Spanish Peaks Country Scenery
Spanish Peaks Country in Southern Colorado is a magical place unlike the rest of Colorado. While you may have traveled throughout the state, over passes, around mountains, across plains, and below mesas, there’s nothing quite like the fertile valley that sweeps across the lower half of Spanish Peaks Country or the unique geological features that dot the northern half. Short grasses and shrubs cover much of the region’s lowlands, with piñon, pine, oak, and juniper growing in the mountainous regions.
Huerfano County, named for the Spanish word for “orphan,” covers 1,750 square miles in south-central Colorado, east of the Sangre de Cristo Mountains and south of the Wet Mountain Valley. The southern part of Huerfano County is part of the Raton Basin, a geological formation that has produced large amounts of coal. Originally, Huerfano County stretched from the Kansas border to the Sangre de Cristos, but over time portions of the county were carved off to form several other counties.
Spanish Peaks Country has been described as “a broken, tilted and eroded plateau bridging the mountains and the high plains.” About 27 million years ago, magma seeped into fault line cracks, resulting in Goemmer Butte, Gardner Butte, Huerfano Butte, Badito Cone, the Black Hills, and the pile of rock atop Greenhorn Mountain.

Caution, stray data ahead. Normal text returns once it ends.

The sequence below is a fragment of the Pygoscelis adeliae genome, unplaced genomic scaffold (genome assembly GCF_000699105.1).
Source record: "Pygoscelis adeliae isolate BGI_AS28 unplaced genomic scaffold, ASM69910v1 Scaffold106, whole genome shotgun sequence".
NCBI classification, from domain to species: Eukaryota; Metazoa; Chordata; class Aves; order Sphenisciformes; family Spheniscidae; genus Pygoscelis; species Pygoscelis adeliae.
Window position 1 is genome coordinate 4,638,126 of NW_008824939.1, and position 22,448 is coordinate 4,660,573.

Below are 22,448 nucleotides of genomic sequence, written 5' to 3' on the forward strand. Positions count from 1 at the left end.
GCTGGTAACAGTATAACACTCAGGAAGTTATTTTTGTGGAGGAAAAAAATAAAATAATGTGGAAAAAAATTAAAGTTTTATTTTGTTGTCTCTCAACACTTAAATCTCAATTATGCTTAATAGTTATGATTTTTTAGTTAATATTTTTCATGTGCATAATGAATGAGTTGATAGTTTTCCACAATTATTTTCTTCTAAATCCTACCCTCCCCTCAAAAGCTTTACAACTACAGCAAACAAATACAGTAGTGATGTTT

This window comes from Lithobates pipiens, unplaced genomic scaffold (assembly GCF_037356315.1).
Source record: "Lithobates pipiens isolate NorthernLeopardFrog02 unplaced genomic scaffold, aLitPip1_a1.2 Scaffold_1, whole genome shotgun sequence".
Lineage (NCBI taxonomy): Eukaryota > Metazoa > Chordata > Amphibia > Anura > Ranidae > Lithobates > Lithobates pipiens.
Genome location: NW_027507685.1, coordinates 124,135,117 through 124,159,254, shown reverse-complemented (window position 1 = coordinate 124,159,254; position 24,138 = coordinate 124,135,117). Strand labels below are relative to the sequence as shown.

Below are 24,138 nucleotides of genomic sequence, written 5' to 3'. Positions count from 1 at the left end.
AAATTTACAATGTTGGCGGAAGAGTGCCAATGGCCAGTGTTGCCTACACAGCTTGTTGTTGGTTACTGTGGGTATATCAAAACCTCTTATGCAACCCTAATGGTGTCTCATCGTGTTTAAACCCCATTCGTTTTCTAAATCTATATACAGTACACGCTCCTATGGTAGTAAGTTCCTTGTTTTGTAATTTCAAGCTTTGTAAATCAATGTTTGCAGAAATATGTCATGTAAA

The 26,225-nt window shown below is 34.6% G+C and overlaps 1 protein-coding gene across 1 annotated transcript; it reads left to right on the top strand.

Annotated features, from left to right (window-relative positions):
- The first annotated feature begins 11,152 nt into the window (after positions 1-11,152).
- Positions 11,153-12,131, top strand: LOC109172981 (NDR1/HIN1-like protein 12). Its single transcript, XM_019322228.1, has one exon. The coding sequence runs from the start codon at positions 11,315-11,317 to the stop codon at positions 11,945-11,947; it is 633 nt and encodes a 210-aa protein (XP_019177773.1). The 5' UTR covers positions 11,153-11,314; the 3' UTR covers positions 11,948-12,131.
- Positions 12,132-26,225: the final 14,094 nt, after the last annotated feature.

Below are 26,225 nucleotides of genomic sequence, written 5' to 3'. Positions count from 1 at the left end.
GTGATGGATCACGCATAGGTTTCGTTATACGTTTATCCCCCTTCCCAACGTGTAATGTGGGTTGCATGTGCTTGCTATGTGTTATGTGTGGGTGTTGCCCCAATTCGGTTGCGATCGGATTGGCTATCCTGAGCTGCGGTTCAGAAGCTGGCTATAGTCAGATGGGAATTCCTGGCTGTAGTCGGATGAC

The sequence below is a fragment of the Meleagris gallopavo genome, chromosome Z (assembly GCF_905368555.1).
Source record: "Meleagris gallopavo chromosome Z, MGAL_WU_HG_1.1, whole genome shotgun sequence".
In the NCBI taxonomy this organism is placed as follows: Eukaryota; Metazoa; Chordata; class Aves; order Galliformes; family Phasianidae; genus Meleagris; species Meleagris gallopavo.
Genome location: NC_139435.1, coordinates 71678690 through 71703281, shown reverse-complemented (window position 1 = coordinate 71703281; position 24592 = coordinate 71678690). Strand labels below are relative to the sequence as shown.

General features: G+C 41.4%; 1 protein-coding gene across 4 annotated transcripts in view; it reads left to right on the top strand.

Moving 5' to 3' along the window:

Additionally, this magma also created the famous Dakota Wall, a sandstone formation nicknamed the “Backbone of the Rockies,” which formed when fault lines were broken and turned upright. These great sandstone walls stretch all along the Front Range of the Rockies and are visible in Spanish Peaks Country when traveling through the Cucharas River Valley, over La Veta Pass, and into northern Huerfano County. In many places along this journey, you can see where the ground was actually folded and broken by the pressures along the fault line.
In the distance mountains fill the view, most notably the Spanish Peaks and the Sangre de Cristos, making for a dramatic landscape in all directions.